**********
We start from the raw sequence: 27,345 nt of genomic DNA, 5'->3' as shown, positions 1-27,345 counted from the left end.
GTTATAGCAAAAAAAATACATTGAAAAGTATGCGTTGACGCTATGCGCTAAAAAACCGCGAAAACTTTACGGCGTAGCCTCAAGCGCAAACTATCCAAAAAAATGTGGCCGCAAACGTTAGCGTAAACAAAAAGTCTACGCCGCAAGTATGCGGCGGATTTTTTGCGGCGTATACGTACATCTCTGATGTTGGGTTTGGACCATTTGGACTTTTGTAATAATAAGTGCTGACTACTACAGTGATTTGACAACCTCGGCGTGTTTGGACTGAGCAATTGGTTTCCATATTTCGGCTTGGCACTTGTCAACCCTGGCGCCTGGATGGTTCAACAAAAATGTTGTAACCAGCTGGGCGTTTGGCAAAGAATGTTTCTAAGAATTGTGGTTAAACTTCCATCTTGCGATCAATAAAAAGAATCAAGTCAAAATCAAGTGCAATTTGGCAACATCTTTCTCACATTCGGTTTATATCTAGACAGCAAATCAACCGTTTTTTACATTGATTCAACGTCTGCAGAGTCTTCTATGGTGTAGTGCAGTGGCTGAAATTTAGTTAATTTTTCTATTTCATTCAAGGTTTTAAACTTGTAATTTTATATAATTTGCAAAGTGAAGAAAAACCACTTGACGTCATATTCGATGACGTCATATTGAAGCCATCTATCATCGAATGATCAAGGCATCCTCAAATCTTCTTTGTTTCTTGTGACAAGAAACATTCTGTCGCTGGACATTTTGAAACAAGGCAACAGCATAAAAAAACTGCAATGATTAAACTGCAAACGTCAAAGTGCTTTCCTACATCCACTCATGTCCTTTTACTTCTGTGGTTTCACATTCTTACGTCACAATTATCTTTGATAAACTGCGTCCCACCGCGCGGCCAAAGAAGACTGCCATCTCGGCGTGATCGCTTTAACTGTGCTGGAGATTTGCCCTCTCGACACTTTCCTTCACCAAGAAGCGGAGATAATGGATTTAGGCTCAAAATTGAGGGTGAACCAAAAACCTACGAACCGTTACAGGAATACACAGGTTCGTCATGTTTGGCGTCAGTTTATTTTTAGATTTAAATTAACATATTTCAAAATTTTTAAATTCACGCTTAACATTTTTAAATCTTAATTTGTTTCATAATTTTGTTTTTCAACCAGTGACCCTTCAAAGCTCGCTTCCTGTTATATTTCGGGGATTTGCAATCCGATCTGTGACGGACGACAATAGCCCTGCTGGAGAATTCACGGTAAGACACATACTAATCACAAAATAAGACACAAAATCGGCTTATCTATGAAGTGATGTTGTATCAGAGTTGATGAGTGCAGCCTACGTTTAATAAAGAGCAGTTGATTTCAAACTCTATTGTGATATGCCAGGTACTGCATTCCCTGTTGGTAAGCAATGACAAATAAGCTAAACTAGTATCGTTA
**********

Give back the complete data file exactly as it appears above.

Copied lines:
We start from the raw sequence: 27,345 nt of genomic DNA, 5'->3' as shown, positions 1-27,345 counted from the left end.
GTTATAGCAAAAAAAATACATTGAAAAGTATGCGTTGACGCTATGCGCTAAAAAACCGCGAAAACTTTACGGCGTAGCCTCAAGCGCAAACTATCCAAAAAAATGTGGCCGCAAACGTTAGCGTAAACAAAAAGTCTACGCCGCAAGTATGCGGCGGATTTTTTGCGGCGTATACGTACATCTCTGATGTTGGGTTTGGACCATTTGGACTTTTGTAATAATAAGTGCTGACTACTACAGTGATTTGACAACCTCGGCGTGTTTGGACTGAGCAATTGGTTTCCATATTTCGGCTTGGCACTTGTCAACCCTGGCGCCTGGATGGTTCAACAAAAATGTTGTAACCAGCTGGGCGTTTGGCAAAGAATGTTTCTAAGAATTGTGGTTAAACTTCCATCTTGCGATCAATAAAAAGAATCAAGTCAAAATCAAGTGCAATTTGGCAACATCTTTCTCACATTCGGTTTATATCTAGACAGCAAATCAACCGTTTTTTACATTGATTCAACGTCTGCAGAGTCTTCTATGGTGTAGTGCAGTGGCTGAAATTTAGTTAATTTTTCTATTTCATTCAAGGTTTTAAACTTGTAATTTTATATAATTTGCAAAGTGAAGAAAAACCACTTGACGTCATATTCGATGACGTCATATTGAAGCCATCTATCATCGAATGATCAAGGCATCCTCAAATCTTCTTTGTTTCTTGTGACAAGAAACATTCTGTCGCTGGACATTTTGAAACAAGGCAACAGCATAAAAAAACTGCAATGATTAAACTGCAAACGTCAAAGTGCTTTCCTACATCCACTCATGTCCTTTTACTTCTGTGGTTTCACATTCTTACGTCACAATTATCTTTGATAAACTGCGTCCCACCGCGCGGCCAAAGAAGACTGCCATCTCGGCGTGATCGCTTTAACTGTGCTGGAGATTTGCCCTCTCGACACTTTCCTTCACCAAGAAGCGGAGATAATGGATTTAGGCTCAAAATTGAGGGTGAACCAAAAACCTACGAACCGTTACAGGAATACACAGGTTCGTCATGTTTGGCGTCAGTTTATTTTTAGATTTAAATTAACATATTTCAAAATTTTTAAATTCACGCTTAACATTTTTAAATCTTAATTTGTTTCATAATTTTGTTTTTCAACCAGTGACCCTTCAAAGCTCGCTTCCTGTTATATTTCGGGGATTTGCAATCCGATCTGTGACGGACGACAATAGCCCTGCTGGAGAATTCACGGTAAGACACATACTAATCACAAAATAAGACACAAAATCGGCTTATCTATGAAGTGATGTTGTATCAGAGTTGATGAGTGCAGCCTACGTTTAATAAAGAGCAGTTGATTTCAAACTCTATTGTGATATGCCAGGTACTGCATTCCCTGTTGGTAAGCAATGACAAATAAGCTAAACTAGTATCGTTA